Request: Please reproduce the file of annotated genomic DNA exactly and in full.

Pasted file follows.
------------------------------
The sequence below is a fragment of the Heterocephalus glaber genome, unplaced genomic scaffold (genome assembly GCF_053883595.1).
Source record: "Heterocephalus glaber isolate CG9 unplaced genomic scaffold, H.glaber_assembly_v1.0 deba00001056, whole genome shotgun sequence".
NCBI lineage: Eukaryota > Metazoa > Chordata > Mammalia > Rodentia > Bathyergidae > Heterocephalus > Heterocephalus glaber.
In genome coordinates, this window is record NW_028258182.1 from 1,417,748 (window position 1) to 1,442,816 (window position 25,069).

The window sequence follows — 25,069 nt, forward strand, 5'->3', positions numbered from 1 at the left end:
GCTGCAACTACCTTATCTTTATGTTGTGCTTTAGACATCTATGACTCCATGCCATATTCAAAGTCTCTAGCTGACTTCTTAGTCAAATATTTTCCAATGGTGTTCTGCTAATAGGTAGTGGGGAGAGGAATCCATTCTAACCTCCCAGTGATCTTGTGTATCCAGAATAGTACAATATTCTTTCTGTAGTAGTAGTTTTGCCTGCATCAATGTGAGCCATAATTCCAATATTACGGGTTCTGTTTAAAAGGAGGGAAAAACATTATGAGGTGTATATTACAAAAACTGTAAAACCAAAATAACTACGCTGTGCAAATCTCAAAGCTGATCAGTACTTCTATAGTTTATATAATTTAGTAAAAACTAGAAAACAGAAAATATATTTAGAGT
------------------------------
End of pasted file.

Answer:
The sequence below is a fragment of the Heterocephalus glaber genome, unplaced genomic scaffold (genome assembly GCF_053883595.1).
Source record: "Heterocephalus glaber isolate CG9 unplaced genomic scaffold, H.glaber_assembly_v1.0 deba00001056, whole genome shotgun sequence".
NCBI lineage: Eukaryota > Metazoa > Chordata > Mammalia > Rodentia > Bathyergidae > Heterocephalus > Heterocephalus glaber.
In genome coordinates, this window is record NW_028258182.1 from 1,417,748 (window position 1) to 1,442,816 (window position 25,069).

The window sequence follows — 25,069 nt, forward strand, 5'->3', positions numbered from 1 at the left end:
GCTGCAACTACCTTATCTTTATGTTGTGCTTTAGACATCTATGACTCCATGCCATATTCAAAGTCTCTAGCTGACTTCTTAGTCAAATATTTTCCAATGGTGTTCTGCTAATAGGTAGTGGGGAGAGGAATCCATTCTAACCTCCCAGTGATCTTGTGTATCCAGAATAGTACAATATTCTTTCTGTAGTAGTAGTTTTGCCTGCATCAATGTGAGCCATAATTCCAATATTACGGGTTCTGTTTAAAAGGAGGGAAAAACATTATGAGGTGTATATTACAAAAACTGTAAAACCAAAATAACTACGCTGTGCAAATCTCAAAGCTGATCAGTACTTCTATAGTTTATATAATTTAGTAAAAACTAGAAAACAGAAAATATATTTAGAGT